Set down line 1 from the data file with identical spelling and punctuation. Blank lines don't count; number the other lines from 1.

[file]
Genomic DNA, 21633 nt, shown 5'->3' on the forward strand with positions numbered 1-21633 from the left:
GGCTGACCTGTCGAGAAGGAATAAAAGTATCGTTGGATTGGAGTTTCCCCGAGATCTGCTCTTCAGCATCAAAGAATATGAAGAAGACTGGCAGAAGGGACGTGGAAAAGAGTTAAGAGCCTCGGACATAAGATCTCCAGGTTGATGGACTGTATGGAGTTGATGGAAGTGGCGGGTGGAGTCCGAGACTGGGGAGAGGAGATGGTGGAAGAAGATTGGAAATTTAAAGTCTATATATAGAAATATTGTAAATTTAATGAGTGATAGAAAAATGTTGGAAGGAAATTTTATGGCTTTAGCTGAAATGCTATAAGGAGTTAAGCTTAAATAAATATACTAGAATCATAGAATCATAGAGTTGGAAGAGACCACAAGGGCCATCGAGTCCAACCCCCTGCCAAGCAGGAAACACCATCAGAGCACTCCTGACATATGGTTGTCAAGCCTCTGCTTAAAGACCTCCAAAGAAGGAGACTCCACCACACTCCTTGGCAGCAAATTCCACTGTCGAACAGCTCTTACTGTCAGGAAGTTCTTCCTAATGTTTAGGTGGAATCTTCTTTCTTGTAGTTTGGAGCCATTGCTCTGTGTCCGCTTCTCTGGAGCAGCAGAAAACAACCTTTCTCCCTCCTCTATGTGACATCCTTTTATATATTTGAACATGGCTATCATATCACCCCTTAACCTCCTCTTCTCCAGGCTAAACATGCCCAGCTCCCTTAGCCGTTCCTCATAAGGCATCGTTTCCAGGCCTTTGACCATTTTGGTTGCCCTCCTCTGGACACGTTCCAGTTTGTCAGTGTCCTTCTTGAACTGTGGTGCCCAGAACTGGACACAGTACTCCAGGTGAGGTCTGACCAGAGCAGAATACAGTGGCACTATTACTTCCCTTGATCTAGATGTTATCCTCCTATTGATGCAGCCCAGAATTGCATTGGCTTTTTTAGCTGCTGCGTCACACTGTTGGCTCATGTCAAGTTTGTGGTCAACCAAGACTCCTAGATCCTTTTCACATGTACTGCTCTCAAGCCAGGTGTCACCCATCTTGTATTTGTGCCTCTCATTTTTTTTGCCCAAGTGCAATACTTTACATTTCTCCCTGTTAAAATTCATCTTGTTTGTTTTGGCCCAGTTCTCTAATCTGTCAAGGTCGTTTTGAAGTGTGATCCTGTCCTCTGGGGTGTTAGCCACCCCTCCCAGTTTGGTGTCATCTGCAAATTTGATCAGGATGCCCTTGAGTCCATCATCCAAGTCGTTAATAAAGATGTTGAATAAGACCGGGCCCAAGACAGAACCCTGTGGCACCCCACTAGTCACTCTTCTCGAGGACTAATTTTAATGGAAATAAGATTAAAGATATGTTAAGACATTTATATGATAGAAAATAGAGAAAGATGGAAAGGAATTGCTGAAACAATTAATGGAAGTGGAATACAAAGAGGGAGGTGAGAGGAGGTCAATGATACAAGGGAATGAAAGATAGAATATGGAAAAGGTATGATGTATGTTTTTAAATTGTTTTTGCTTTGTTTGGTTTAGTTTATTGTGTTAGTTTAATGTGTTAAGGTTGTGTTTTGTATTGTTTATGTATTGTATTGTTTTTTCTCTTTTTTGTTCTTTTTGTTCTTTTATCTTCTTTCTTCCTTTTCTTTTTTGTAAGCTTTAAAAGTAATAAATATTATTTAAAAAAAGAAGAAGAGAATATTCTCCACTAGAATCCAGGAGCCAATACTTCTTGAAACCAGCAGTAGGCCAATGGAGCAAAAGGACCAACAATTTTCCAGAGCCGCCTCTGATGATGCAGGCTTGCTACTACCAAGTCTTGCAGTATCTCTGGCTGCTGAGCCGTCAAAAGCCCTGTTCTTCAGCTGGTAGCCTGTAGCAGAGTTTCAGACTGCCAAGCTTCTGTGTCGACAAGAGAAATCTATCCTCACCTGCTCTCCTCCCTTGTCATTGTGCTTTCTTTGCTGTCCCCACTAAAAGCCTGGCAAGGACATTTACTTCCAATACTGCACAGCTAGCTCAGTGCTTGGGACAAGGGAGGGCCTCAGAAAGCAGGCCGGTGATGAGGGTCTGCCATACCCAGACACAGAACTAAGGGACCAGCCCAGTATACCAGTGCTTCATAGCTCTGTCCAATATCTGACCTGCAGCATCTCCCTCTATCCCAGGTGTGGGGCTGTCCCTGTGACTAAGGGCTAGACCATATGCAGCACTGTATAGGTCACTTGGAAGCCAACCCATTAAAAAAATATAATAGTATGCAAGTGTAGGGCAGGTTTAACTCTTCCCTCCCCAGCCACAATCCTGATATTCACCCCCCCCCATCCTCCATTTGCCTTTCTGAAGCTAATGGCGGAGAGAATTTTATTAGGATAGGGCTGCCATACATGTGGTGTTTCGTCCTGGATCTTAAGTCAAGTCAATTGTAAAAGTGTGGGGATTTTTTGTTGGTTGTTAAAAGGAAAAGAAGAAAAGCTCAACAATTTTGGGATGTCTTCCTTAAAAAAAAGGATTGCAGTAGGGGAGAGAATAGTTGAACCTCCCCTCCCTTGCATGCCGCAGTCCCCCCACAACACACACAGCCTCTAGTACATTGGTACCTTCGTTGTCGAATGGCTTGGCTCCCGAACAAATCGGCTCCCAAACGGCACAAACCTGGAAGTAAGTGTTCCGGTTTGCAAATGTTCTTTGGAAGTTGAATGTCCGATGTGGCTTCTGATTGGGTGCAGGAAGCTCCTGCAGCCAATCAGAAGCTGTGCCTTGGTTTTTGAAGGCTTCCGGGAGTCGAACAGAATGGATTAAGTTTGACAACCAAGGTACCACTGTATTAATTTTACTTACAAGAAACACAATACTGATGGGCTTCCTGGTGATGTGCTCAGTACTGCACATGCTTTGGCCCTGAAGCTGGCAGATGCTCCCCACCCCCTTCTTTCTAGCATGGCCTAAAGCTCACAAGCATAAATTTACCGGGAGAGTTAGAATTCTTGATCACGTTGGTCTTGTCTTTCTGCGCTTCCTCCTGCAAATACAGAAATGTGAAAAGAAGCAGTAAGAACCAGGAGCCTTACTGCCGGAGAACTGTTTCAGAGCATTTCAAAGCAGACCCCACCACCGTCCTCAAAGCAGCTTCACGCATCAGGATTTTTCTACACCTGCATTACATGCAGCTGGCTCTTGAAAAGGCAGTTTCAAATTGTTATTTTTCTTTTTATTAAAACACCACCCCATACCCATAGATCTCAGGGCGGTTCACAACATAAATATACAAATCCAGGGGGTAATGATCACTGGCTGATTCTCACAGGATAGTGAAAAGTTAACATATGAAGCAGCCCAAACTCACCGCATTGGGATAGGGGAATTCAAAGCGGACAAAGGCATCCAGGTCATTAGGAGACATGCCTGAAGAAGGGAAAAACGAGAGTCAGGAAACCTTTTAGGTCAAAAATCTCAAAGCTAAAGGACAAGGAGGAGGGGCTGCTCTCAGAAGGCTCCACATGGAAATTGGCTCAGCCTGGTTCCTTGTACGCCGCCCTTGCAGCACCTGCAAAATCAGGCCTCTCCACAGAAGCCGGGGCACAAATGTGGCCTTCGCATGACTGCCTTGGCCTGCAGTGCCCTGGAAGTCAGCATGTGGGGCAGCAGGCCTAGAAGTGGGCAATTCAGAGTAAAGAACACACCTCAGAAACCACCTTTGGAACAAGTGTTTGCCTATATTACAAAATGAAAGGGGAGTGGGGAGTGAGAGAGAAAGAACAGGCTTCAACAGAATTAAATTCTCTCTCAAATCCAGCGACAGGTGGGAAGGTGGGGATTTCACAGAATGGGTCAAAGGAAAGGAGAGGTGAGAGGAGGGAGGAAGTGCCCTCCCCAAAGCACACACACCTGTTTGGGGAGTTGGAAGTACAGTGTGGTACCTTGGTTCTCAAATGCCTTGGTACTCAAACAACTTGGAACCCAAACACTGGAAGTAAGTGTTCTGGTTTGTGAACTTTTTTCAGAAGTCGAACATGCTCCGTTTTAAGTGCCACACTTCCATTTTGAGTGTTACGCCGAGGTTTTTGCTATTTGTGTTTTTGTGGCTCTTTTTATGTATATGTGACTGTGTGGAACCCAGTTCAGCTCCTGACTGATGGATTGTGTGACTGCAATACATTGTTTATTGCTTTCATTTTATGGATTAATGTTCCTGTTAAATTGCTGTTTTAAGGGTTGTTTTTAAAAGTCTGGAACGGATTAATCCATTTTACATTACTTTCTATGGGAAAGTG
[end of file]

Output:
Genomic DNA, 21633 nt, shown 5'->3' on the forward strand with positions numbered 1-21633 from the left: